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The plight of IPI’s stranded guest workers

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Editor’s Note: The following is the text of a letter that Rep. Edwin K. Propst (Ind-Saipan) wrote Commonwealth Casino Commission executive director Andrew Yeom.

I want to thank you and your Commonwealth Casino Commission team for joining our House Gaming Committee meeting last week Thursday, Jan. 28. We appreciate you answering our questions and concerns.  We also appreciate that you were able to hear from IPI’s stranded guest workers, several of whom shared their hardships and struggles with no income, no payments for what they are owed, and several living without power and water.

A few of my colleagues and I have been meeting with these workers since our last meeting, and I want you to know that these workers are being given plane tickets by IPI to leave the CNMI by Feb. 8.  While they do want to return to their home countries, they do not want to leave without getting paid what they are owed.  How can they leave the CNMI with empty pockets, without being paid?  Is this fair?  Is this legal?  Is this humane?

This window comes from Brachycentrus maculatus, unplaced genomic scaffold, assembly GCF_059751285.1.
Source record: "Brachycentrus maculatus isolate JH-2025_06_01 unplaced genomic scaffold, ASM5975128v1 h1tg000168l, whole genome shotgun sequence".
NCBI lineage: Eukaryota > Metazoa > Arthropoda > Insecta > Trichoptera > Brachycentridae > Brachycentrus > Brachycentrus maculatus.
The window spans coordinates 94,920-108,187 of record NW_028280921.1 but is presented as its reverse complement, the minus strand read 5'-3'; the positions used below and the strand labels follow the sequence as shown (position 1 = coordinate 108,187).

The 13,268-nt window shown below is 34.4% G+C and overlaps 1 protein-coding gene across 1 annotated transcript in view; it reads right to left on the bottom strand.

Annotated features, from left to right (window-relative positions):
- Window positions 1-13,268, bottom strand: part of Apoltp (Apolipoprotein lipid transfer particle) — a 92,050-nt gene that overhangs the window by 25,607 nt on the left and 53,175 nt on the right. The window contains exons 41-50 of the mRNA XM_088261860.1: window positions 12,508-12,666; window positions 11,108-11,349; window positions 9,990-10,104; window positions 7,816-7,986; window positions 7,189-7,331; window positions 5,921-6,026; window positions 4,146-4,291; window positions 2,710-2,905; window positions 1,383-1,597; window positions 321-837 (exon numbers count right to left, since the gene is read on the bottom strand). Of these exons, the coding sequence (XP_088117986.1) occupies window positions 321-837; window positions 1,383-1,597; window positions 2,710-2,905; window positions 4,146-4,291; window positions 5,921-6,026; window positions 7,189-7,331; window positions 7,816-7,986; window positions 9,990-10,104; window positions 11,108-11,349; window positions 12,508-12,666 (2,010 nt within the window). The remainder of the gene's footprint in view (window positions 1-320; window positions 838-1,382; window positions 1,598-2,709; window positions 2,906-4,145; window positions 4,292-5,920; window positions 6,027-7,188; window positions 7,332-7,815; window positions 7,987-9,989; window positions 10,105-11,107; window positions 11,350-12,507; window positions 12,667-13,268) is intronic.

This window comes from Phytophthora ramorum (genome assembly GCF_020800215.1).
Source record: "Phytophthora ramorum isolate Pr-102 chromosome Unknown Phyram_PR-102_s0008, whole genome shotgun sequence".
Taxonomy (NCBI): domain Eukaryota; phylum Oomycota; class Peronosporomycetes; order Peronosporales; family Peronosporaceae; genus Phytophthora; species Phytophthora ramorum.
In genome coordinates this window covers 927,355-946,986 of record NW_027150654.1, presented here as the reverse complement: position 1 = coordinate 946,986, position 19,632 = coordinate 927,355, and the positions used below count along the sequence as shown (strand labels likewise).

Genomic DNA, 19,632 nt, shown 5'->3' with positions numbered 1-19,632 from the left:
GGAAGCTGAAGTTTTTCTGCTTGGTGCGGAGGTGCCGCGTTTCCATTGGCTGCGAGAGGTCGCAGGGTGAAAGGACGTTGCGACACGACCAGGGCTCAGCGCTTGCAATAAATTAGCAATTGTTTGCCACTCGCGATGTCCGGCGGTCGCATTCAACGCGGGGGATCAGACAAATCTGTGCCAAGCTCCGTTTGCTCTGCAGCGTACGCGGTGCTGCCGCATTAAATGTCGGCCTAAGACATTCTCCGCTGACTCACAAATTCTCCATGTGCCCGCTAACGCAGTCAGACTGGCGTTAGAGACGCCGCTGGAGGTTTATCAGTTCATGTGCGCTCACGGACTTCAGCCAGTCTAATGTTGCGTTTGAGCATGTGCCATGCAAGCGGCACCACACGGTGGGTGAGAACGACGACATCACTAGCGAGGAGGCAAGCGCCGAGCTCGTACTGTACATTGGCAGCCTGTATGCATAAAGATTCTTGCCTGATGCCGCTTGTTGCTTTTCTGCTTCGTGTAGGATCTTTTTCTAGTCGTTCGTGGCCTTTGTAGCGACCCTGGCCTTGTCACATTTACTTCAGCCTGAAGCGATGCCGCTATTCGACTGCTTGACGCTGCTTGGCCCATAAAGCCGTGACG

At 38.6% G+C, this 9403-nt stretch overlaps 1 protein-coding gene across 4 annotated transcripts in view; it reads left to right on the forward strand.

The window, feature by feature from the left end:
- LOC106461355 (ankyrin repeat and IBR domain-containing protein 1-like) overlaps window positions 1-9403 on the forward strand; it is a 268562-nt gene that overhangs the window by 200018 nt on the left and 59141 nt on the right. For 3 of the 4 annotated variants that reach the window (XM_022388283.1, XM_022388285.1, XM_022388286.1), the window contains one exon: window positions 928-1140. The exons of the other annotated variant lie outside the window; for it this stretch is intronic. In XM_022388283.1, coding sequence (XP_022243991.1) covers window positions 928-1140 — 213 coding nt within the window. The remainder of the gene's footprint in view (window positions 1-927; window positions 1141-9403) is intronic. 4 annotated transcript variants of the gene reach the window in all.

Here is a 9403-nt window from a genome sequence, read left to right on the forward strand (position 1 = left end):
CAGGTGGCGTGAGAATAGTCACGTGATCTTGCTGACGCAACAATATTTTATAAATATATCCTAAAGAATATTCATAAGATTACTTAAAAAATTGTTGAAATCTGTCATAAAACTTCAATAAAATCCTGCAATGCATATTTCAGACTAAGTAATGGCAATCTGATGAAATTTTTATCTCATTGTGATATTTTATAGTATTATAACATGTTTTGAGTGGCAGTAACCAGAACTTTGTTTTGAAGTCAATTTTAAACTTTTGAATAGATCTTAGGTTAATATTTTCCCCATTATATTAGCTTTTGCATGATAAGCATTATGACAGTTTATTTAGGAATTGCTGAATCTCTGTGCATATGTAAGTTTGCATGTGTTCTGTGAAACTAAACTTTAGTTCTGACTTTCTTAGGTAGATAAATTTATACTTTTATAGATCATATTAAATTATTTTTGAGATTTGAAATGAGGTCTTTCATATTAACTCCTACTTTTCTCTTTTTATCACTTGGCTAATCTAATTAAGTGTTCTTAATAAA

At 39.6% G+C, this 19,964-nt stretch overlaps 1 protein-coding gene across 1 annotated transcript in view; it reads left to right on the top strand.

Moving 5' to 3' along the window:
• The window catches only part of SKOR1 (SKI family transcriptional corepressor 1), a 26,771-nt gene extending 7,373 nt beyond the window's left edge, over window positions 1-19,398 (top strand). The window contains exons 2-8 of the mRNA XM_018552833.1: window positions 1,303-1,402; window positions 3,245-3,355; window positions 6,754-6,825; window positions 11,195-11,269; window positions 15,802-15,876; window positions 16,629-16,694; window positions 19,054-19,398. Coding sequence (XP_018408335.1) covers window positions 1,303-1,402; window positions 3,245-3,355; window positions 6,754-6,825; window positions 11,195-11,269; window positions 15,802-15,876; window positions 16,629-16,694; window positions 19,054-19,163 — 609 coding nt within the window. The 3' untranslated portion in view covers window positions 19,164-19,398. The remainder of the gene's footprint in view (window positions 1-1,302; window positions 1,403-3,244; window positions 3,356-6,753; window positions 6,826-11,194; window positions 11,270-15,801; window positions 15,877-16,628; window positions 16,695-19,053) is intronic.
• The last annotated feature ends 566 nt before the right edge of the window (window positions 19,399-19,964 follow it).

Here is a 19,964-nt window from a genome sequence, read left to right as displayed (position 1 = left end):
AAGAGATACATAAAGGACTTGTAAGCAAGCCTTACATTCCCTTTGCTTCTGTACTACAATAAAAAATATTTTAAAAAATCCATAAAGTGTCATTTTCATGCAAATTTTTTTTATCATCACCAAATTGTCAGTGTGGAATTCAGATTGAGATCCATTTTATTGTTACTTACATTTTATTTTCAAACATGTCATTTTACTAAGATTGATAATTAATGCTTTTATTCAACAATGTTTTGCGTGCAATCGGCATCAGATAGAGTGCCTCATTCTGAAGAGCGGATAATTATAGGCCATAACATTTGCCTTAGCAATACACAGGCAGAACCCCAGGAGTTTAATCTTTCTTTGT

The last group of guest workers from IPI who left back in September and October of 2020 were promised they would get paid what they were owed.  To date, they have not received a penny.  If these guest workers leave in a few days without getting paid, they are likely to suffer the same fate.

When IPI hired these guest workers under the CW-1 program, IPI agreed that it will “abide by the following conditions with respect to its CW-1 workers and any workers in corresponding employment.”

Included in these conditions that IPI must abide by is “20 CFR § 655.423 – Assurances and obligations of CW-1 employers.”  As you likely already know, “CFR” is abbreviated and stands for the Code of Federal Regulations, which is the codification of the general and permanent rules published in the Federal Register by the executive departments and agencies of the federal government.  This is a binding set of federal rules and regulations that cannot be willfully ignored.  Yet somehow IPI has done so, and will continue to do so, unless the CCC, along with the U.S. Department of Labor and the CNMI Department of Labor, ensures they follow and adhere to these CW-1 rules and regulations.  If they do not, then they jeopardize the entire CW-1 program for the Commonwealth.  Is this fair to other companies who have followed all CW-1 rules and regulations?

Under 20 CFR § 655.423 (f), “The employer must guarantee to offer the worker employment for a total number of work hours equal to at least three-fourths of the workdays of the total period of employment specified in the work contract, beginning with the first workday after the arrival of the worker at the place of employment or the advertised contractual first date of need, whichever is later, and ending on the expiration date specified in the work contract or in its extensions, if any.”